Dementia is becoming increasingly common in the UK, and as yet there is not one disease-modifying medication available, nor are there any treatments to restore the cognitive abilities it steals.
According to The Alzheimer’s Society (which represents the biggest cause of dementia), in the UK alone there will be over one million people with dementia by 2025. Predictions are that by 2051 this will rise to two million.
One of the most common myths about dementia is that it is a fatal illness or disease in itself. In fact, dementia is a set of symptoms (including loss of cognitive abilities such as memory) resulting from damage to the brain.
What lies behind that damage is often a mystery, one that is still perplexing scientists the world over. One of the few facts is that the leading cause of dementia is Alzheimer’s Disease, but how that starts is also unclear.
Could pollution increase Alzheimer’s risk?
However, recent research has found a potential link between what we breathe in and Alzheimer’s Disease. Could pollution from vehicles stimulate the adverse chemical reaction in the brain that results in cognitive damage?
According to a study published in The Lancet, living near a main road could increase your likelihood of suffering dementia. A ten-year study into the link between air pollution and brain damage in 6.6m people found that people living further away from heavy traffic were less likely to have died showing the symptoms of dementia.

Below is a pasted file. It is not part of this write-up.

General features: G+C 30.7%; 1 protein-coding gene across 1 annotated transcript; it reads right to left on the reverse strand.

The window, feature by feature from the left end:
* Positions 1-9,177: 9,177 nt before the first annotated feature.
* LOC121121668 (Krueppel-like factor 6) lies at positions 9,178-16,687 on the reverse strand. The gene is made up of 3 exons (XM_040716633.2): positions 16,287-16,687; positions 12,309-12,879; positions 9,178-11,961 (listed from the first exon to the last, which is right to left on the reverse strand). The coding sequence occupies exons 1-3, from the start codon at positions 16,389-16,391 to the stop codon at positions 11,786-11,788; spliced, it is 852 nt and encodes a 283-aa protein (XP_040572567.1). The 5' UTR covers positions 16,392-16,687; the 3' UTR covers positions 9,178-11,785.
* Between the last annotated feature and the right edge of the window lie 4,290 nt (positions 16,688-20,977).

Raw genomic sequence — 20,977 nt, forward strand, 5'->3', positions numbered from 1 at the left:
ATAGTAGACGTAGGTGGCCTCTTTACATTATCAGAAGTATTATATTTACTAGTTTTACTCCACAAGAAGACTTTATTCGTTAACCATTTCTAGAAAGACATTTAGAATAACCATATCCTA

Yet, the research on which this is based is suggestive rather than unequivocal, not least as the demographics and ages of participants are also a factor. However, the findings were enough to set off alarm bells. And it may well play a part in influencing government policy on fuel emissions and pollution abatement.
What can be done about dementia?
More thorough research is needed, and undue panic or lifestyle changes to avoid vehicles fumes would be misplaced and hasty.
One of the few things you can do to prepare for the potential that you or a family member is diagnosed with dementia is the same as you would do for protecting your health, happiness and wealth in the face of any major medical condition. Plan.
Don’t just assume that it couldn’t happen to you or your nearest and dearest. Ensure you have financial stability, good mental health and the emotional perspective to help you cope with a dementia diagnosis. And start that now, because it's never too early.
If you'd like to know more about dementia research and how you can adjust your lifestyle to stay as healthy as possible for as long as possible, why not attend our event on 4th July at Bristol’s Watershed, where Dr Judy Howarth, a dementia specialist doctor at Southmead Hospital, will be speaking about the latest research into lifestyle and its impact on the probability of suffering from dementia.
Further details will be announced soon.